How do university students attempt to avoid plagiarism? A grammatical analysis of L1 and L2 paraphrasing strategies
Over the past decade, university student plagiarism has received considerable attention, and a number of text-based studies (e.g., Pecorari, 2003; Shi, 2004) have investigated the extent to which both L1 and L2 writers copy source text language into their own written work. Much less is known, however, about student paraphrasing, and the ways in which students attempt to move beyond copying as a textual borrowing strategy. To address this gap, the present study analyzed a corpus of L1 (n=124) and L2 (n=103) summaries, and aimed to identify the major grammatical strategies that students employed when paraphrasing source text language. Focusing on the most frequently paraphrased source text excerpts in the corpus (255 paraphrases based on 6 different excerpts), the study coded each paraphrase to indicate instances in which words were added, deleted, or substituted with synonyms; and instances in which the form or function of an original excerpt’s phrase or clause was changed in the student paraphrase. Very few L1 and L2 paraphrases (43/255) contained copied strings of 5 or more words. And while the strategies of deletion and synonym substitution were frequently observed (179/255 paraphrases), many students (both L1 and L2 writers) made a number of grammatical changes to the original excerpts. Students who avoided the use of copied language used a common paraphrasing strategy: Rather than simply select individual words to replace with synonyms, they selected major clause elements within the original excerpt (e.g., the Subject of the excerpt, the Direct Object), and revised their grammatical form and/or function (e.g., condensing a that-clause into a noun phrase). These findings suggest that continued investigation of student paraphrasing may help to refine our understanding of the linguistic strategies associated with effective textual borrowing.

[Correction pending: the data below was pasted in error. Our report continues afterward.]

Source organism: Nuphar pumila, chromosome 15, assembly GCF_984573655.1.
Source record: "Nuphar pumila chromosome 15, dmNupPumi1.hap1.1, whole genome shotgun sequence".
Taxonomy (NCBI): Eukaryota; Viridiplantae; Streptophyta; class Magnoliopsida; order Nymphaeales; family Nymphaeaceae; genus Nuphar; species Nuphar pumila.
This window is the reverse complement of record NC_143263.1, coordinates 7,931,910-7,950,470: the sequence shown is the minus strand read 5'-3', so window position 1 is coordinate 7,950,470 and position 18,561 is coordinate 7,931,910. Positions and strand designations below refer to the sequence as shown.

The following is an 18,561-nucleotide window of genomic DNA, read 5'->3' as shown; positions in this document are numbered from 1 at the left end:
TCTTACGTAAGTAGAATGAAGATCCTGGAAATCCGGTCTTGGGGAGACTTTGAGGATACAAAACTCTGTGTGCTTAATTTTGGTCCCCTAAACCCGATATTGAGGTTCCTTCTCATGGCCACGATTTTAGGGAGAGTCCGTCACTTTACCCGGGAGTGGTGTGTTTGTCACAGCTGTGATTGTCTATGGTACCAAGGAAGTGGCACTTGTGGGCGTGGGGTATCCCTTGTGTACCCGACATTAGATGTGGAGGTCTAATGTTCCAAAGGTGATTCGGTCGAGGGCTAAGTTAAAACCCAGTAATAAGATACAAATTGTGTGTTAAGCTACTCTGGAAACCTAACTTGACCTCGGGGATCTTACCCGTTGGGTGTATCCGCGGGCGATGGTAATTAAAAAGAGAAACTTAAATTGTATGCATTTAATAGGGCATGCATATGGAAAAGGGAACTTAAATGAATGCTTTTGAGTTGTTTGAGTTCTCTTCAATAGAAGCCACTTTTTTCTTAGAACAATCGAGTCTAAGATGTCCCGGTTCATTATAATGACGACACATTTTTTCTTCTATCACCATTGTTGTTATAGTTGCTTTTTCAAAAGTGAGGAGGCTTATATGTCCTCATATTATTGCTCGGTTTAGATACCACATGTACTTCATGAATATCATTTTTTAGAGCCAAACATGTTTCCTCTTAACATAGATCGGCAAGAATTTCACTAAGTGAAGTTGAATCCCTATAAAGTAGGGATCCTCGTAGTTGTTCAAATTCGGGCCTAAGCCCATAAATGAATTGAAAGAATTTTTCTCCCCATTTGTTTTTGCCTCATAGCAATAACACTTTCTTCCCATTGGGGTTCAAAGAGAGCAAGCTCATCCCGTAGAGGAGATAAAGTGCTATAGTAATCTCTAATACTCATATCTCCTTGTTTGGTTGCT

Casey Keck. "How do university students attempt to avoid plagiarism? A grammatical analysis of L1 and L2 paraphrasing strategies" American Association of Applied Linguistics. Atlanta, GA. Jan. 2010.
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